Laos (Luang Prabang): Laundry on the Road – by Barb

If you’ve read my post about Packing For Our Trip, you know that we are carrying minimal clothing with us as we travel. We each have enough clothes to get us through a week – though sometimes it means washing a few things in the sink because it’s been so hot and humid (a.k.a. sweaty!).

Many people have asked about laundry. It’s funny because that’s just not something I was worried about. But, after so many inquiries prior to starting the trip I wondered if I should be! As it turns out, laundry is not usually a problem and has been one of the easiest things for us to figure out in each place we stay.

For those of you who are interested, here are some of the ways we’ve managed to do the laundry:

  • When renting apartments in Beijing and Xi’an we had a washing machine. We did have to email the owner to figure out how to use the machine in Beijing, since everything was in Chinese but after sending her a photo of the washing machine controls, she sent back which buttons we should push, in which order and all was well! There was a drying rack in our apartment and we hung everything on it. With the aircon on, it dried not too badly.

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  • In Xi’an, the owner had written English instructions beside the washing machine so we had no troubles there. We brought a travel clothesline and hung our laundry on that.

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  • In Guilin and Yangshuo we stayed in hostels. You could give them a bag of laundry and they would weigh it and charge you by the number of kg. One of our hostels would dry it for you, and at another you got it back wet and could hang it on their rooftop clothesline. Another hostel had a washing machine and you washed it yourself and then hung it on their clothesline.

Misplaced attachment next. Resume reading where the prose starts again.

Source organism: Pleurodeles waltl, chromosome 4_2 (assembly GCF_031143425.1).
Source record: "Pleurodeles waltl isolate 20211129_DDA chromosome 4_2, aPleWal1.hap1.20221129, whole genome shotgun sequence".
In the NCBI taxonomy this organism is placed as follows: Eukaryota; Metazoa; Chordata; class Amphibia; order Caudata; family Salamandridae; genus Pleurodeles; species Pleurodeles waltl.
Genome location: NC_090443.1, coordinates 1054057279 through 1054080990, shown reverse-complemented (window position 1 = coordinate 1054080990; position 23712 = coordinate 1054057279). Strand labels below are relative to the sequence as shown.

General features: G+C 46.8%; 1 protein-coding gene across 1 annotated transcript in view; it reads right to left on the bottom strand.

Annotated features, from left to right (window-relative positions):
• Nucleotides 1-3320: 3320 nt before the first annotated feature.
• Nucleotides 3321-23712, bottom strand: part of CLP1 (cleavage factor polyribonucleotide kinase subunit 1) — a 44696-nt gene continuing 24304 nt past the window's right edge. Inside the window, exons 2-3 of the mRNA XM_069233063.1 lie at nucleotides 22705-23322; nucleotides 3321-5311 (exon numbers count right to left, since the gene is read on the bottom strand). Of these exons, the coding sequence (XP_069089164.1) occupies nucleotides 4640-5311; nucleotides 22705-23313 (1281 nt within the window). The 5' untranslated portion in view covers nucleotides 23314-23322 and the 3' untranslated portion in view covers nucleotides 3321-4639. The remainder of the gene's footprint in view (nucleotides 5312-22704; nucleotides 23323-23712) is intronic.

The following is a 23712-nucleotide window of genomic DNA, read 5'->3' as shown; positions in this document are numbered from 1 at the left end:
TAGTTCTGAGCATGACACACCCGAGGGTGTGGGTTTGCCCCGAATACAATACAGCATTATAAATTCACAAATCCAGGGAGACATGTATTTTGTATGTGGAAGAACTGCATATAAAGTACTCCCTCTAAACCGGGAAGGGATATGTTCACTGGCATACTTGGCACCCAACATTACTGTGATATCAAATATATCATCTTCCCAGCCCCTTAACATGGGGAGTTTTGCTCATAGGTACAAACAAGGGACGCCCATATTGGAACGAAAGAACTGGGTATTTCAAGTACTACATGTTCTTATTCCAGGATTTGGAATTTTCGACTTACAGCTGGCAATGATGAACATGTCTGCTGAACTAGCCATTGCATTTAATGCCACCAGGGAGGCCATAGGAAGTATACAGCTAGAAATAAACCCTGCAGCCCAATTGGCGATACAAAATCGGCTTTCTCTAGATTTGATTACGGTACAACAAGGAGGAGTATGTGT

• At Villa Manoly we saw signs in front of some people’s homes saying they would do your laundry. This laundry “shop” was just down our laneway and the lady brought our clothes back to our guesthouse the next day when they were done.

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  • At our most recent guesthouse, our host very kindly washed our clothes and we strung a line on our porch and dried them there. With the humidity things don’t dry very well but you do what you can.

And there you have it – the “ins and outs” of our laundry so far. I’m sure we will encounter even more interesting/unique ways to get our clothes washed during the course of the year!

5 thoughts on “Laos (Luang Prabang): Laundry on the Road – by Barb

  1. Hi Tans, Alex and I have just read your blogs on rice making and laundry, we feel more cultured because of it. You guys are having many interesting adventures and thank you for sharing them. I couldn’t help notice the laundry drying rack was the same one we got recently from Costco, very handy indeed, it sits out on our deck at the moment. I now feel quite in tune with the Lao people as we use similar laundry habits. Thanks again for sharing, keep it up and have fun! Alan & Alex (girls already gone to school)

    Sent from Fiona’s iPad

    >

    Like

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